Relic (2020) | Directed by Natalie Erika James
Australia | USA | Colour | 89 Minutes
Written by Natalie Erika James, Christian White | Starring Emily Mortimer, Robyn Nevin, Bella Heathcote
There is horror and pity in witnessing the mind of a loved one as it unravels and fragments. This is the misfortune of Kay (Emily Mortimer) who is called by concerned neighbours when her elderly mother Edna (Robyn Nevin) disappears from her isolated home in the woods.
Taking her own daughter Samantha (Bella Heathcote) with her for moral support, they set off to the old family house to see what might have become of Grandma Edna.
The first feature from Japanese-Australian Natalie Erika James’, Relic manifests its horrors slowly, perhaps influenced in part by the bleak emotional mood of J-horror family drama. Comparisons with Hereditary (review) and The Babadook will also be inevitable, as these films are female-centred, closely involved with motherhood and largely confined to one house in which the horrors in the shadows are mainly an allegory for a state of psychological disintegration.
In Relic the supernatural elements seep in gradually, but the fear comes from the physical manifestations of Edna’s mental deterioration that begin to haunt her mildewed house, full of memories crumbling to dust.
After local police search parties find nothing, one morning, as suddenly as she disappeared, Edna reappears as if nothing had happened. She seems to be her old self, although unable to remember or explain her absence, and when examined by a doctor she appears smartly dressed, alert, and even a little impatient.
There are times when Edna is entirely lucid – hair smoothly pinned up, her clothes clean and practical. She converses sensibly with her daughter and granddaughter while she gets on with her hobby of candle making and carving.
However, she is prickly when questioned about the many Post-it notes stuck around the house bearing reminders such as “take pills,” or “close taps” or more cryptic ones such as – “don’t follow it” and “my mother had green eyes”. Edna also has the habit of wandering at night and talking to an small, grubby, stained-glass window that had been rescued from an old shack that belonged to Edna’s father, and placed in the door of the family house – a relic of the past.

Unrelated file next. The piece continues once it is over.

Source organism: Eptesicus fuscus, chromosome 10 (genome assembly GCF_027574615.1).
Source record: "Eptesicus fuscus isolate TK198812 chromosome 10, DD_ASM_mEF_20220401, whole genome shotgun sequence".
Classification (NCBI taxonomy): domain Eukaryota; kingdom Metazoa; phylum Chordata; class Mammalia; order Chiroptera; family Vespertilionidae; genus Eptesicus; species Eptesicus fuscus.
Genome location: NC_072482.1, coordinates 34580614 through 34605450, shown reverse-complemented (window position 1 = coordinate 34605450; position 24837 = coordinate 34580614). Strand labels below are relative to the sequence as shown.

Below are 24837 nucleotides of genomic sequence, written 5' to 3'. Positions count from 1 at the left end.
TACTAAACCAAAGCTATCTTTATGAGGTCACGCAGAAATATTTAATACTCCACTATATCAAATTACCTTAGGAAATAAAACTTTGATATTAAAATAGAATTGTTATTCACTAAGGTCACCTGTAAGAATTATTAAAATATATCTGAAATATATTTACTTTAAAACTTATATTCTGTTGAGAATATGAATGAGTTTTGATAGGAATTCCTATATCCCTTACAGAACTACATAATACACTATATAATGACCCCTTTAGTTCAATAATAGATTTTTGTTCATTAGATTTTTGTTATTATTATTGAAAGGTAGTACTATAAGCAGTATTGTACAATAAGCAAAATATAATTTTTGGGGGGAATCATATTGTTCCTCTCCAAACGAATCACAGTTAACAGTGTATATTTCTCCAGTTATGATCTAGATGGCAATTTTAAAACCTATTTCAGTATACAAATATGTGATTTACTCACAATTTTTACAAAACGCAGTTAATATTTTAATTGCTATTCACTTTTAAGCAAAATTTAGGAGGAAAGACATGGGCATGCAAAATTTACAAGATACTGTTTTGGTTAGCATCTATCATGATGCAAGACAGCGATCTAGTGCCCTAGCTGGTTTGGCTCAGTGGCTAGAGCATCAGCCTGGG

Edna is irritated when she is treated like an invalid, but she quickly starts to deteriorate, and Kay is faced with tough decisions about her mother’s future while also being troubled by nightmares and wakeful nights when she must creep through the darkened hallways looking to find her mother on one of her nocturnal wanderings.
In showing the relationships between these three generations of women, director James indicates how care for the aging has become a burden disproportionately borne by women. In the character of Kay, Mortimer captures the emotional dilemma and the physical and mental exhaustion of having to make decisions and care for a difficult but increasingly helpless parent. Meanwhile, Bella Heathcote’s granddaughter Sam is dismayed by the the dawning realization that not everything can be fixed when she has to cope with her beloved grandmother’s increasing mood swings and unpredictability. Seeing her own mother’s anxiety, she begins to receive a sobering picture of her own possible future.
As Edna’s body succumbs to mysterious bruises that start to rot her fragile flesh, the plaster on the walls of the house becomes infested with sticky black mold. The house they find themselves trapped inside becomes a materialization of Grandmother Edna’s deteriorating state of mind.
There is considerable body horror as Edna’s flesh begins to fall away revealing the blackened husk beneath, but the truly chilling horror is the house that is becoming a metaphor for the mind of its inhabitant. As the inmate loses herself to dementia, the house becomes a labyrinth of dead ends, confusing passages, disappearing doors and narrowing corridors, like a rotting fairground mirror-house where the women lose themselves as Edna’ mind fragments and she becomes someone else.
The cinematography by Charlie Sarroff allows everyday objects and scenes to take on an ominous tone, even the pulsing lights on a Christmas tree only serve to reveal the moving shadows in the corner of our eye, but coupled with Brian Reitzell’s somewhat overused, conventional horror score, the film can occasionally overplay some of its horror-movie devices.
Relic takes a turn into traditional horror in the final act, but the film remains a strong debut from writer-director Natalie Erika James who deserves praise for tackling such a difficult and uncomfortable subject. She captures the intimate and complex intergenerational relationships of the women as they come to terms with the horror of tragic and irrevocable loss, as the past crumbles away and our loved ones become strangers.